When I work with adolescent girls, I ask them to describe how society expects a “Good girl” to look and act. Here are some of the most common descriptions I get:
Perfect, doesn’t show skin, polite, modest, generous, kind, listens, always busy, follows the rules, doesn’t get mad, people pleaser, her façade never cracks, she doesn’t cause trouble.
And here are their descriptions of the “Bad girl”:
Rule breaker, loud, doesn’t care what others think, fights, tough attitude, dresses over-dramatically, speaks her mind, shows skin, rebel, talks back, bad reputation, center of attention, proud.
In the eyes of the good girls, the bad girl is the picture of female failure, a rejection of femininity, everything a girl is told not to be. Being “bad” is social suicide.
In the eyes of the bad girls, the good girl is a phony, a follower, and a slave to the demands and desires of others. Being “good” is self-suicide.
What’s the payoff and what’s the price for being a good girl? Being a good girl is richly rewarded in our culture. What’s the payoff? Approval. From parents, teachers, the church, friends, society.
And the price?
Pressure from others to be who she is not. Repression of her true self. Denial of certain feelings and needs. A fear of taking risks. Lack of true intimacy in relationships. Feeling emotionally-constricted. Not living up to her potential. The good girl’s worst fear is being judged.
What’s the payoff for being a bad girl? Getting to behave in ways that our culture traditionally grants to boys, not girls.
And the price?
Estrangement from who she really is. A reduced sense of self. Lack of true intimacy in relationships. Inability to see her own strengths. Disapproval and rejection, from parents, teachers, the church, friends, and society. The bad girl’s worst fear is being controlled.
The price that ALL of these women pay? Wholeness. A whole self that is able to acknowledge, express, and receive both negative and positive feelings in ways that are assertive, and a self that fully integrates all of the parts of her.
In truth, adopting an all-good persona or all-bad persona is a child’s way of coping with conflict, taken to one extreme or the other, when there is very poor modeling by her parents of how to resolve conflict. What influences a young girl to adopt a “good” or “bad” persona? In my experience working with clients, it has to do with whatever payoff they, as children, perceive would come from adopting the conflict resolution style of either parent. If a parent’s way of dealing with conflict is passive: for example, to deny it, minimize it, avoid it, or continually bow to the wishes of others, and the child identifies with that parent because she observes some payoff for behaving that way, she is more likely to adopt that way of dealing with conflict too. If a parent’s way of dealing with conflict is aggressive: for example, to explode, blame, control, manipulate, blackmail, or threaten, and the child identifies with that parent, and perceives there is more of a payoff behaving that way than like the other parent, she is more likely to adopt that way of dealing with conflict too. In such homes, parents employ extreme passive or aggressive behaviors to deal with negative feelings because they do not know healthy ways to deal with them. In this way, they communicate to their children that negative feelings are “bad,” “scary,” “something-to-be-avoided,” or “something-to-be-defensive-about.”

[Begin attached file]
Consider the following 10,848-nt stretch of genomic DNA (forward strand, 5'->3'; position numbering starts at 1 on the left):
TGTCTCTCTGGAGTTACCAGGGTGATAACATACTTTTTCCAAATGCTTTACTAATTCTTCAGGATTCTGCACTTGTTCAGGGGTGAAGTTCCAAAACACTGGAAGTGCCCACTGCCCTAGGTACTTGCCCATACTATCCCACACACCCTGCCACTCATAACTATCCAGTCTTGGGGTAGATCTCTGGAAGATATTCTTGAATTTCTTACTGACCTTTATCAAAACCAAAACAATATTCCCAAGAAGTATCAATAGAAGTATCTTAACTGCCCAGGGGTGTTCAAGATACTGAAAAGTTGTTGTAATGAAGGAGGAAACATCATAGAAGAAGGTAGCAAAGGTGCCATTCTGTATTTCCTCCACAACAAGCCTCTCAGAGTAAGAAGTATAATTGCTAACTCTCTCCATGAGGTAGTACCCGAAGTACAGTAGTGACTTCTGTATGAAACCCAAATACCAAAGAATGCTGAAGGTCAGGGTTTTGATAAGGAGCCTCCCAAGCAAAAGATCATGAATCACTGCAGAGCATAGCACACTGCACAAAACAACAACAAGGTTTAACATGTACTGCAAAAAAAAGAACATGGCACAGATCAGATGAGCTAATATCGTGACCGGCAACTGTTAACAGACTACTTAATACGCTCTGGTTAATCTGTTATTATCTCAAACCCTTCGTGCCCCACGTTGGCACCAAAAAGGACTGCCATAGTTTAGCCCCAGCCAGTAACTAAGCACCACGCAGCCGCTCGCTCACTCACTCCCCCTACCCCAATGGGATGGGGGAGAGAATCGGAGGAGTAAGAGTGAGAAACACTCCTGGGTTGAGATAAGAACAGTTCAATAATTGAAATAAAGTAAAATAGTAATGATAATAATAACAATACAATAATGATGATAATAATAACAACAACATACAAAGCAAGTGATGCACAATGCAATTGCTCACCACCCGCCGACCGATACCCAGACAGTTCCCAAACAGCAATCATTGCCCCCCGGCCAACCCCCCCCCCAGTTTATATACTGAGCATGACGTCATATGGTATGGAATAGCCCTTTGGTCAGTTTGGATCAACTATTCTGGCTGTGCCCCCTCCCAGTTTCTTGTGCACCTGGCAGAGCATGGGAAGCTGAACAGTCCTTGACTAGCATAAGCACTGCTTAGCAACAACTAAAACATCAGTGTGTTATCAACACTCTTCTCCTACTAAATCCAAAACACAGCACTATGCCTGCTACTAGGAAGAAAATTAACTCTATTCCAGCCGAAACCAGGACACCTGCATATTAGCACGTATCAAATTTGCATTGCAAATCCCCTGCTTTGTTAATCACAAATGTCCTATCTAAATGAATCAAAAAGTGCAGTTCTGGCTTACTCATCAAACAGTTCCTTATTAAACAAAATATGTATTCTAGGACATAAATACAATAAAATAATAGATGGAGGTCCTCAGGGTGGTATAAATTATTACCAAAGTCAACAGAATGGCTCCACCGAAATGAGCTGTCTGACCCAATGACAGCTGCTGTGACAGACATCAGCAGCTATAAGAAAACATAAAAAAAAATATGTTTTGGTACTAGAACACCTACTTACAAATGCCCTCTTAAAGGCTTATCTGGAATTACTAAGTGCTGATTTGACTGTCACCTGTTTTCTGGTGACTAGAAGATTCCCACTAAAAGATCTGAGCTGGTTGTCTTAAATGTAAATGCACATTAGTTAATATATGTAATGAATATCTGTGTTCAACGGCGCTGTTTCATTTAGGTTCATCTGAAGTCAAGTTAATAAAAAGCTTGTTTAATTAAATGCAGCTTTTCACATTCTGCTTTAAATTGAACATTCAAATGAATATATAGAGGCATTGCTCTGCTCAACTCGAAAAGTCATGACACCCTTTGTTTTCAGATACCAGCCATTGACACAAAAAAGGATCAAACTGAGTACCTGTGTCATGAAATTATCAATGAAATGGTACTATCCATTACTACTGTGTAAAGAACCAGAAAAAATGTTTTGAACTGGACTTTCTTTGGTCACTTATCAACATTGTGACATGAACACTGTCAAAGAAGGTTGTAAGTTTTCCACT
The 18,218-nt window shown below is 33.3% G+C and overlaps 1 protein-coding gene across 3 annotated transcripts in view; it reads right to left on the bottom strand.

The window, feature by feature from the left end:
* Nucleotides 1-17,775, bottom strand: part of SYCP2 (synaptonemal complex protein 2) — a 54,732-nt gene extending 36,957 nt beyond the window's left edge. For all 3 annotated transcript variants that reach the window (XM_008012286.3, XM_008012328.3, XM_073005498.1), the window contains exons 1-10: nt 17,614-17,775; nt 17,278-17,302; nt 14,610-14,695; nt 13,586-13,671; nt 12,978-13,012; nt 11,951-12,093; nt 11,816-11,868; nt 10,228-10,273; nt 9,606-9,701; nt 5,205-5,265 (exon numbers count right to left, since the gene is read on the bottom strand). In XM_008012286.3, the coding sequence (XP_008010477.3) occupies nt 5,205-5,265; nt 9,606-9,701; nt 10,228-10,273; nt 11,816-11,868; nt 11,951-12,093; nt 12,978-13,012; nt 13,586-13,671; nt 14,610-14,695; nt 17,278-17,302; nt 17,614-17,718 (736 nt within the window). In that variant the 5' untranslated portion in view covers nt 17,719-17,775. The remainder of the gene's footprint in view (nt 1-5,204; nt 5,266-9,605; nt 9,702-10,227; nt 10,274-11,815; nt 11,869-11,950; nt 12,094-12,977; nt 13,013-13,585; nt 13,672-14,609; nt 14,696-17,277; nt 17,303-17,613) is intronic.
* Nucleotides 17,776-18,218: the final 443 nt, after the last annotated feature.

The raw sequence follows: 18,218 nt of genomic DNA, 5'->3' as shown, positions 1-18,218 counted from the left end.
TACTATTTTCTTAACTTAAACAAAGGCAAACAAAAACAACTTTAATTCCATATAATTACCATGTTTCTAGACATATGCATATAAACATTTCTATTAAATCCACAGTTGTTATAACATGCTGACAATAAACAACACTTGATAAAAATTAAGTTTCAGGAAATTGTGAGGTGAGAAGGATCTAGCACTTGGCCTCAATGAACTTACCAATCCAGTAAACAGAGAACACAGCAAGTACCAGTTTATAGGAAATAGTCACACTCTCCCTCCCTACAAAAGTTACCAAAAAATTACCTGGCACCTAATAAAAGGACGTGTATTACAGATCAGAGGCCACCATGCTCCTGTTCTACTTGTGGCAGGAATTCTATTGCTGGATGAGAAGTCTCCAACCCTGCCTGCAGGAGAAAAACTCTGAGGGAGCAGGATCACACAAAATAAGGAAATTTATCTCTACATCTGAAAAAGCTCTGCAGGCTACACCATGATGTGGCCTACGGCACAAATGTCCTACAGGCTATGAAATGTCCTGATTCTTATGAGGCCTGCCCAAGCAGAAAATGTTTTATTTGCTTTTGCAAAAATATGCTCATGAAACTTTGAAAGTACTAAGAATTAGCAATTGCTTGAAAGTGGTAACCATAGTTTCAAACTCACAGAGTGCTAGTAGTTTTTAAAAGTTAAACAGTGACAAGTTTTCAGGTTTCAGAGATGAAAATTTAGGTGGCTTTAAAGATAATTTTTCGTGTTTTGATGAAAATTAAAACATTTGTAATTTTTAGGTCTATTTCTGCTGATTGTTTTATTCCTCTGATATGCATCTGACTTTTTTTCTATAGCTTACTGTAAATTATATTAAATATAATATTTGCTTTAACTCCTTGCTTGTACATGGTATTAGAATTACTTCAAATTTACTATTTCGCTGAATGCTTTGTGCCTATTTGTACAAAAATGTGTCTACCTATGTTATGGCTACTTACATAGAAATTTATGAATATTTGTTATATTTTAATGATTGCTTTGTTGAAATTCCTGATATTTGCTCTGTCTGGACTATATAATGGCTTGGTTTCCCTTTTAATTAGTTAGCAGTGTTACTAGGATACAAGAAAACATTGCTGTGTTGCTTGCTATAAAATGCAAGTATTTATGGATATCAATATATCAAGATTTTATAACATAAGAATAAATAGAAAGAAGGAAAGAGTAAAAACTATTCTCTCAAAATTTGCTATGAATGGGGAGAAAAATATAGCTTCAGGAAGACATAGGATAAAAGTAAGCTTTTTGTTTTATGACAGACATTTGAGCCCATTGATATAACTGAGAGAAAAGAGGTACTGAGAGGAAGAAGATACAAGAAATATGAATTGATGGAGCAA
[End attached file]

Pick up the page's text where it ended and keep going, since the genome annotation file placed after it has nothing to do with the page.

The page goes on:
In these families, girls who develop “bad girl” personas often cope by rejecting the “good girl” standards of behavior imposed by our culture, because in their experience of either being or observing a female in their family, it doesn’t pay to be female. The price is too high. So they adopt normative behaviors that our culture typically grants to boys and men: toughness, riskiness, the satisfaction of erotic desires, escape, power, invulnerability, freedom.
In either situation, neither girl has learned healthy ways of coping with conflict. And in both situations, both girls are on their way to developing a style of dealing with negative feelings that will compromise their authenticity and their needs being met in adulthood.
By the time these girls become adults, and come in for therapy, their either passive or aggressive ways of coping with negative feelings are causing them pain, both personally and in relationships. From the women who have adopted “bad girl” ways of coping with conflict, generally I am presented with any number of the following:
Lack of intimacy in relationships, employment problems, frequent short-term relationships that end badly, estrangement from family members, identity confusion, inability to maintain lasting friendships with women, financial instability. Often these women are in recovery from long-term substance abuse. They often have regrets about the past, and want to make better choices, but don’t know how. They often have deep, unresolved anger about specific losses experienced in childhood. They have serious control issues.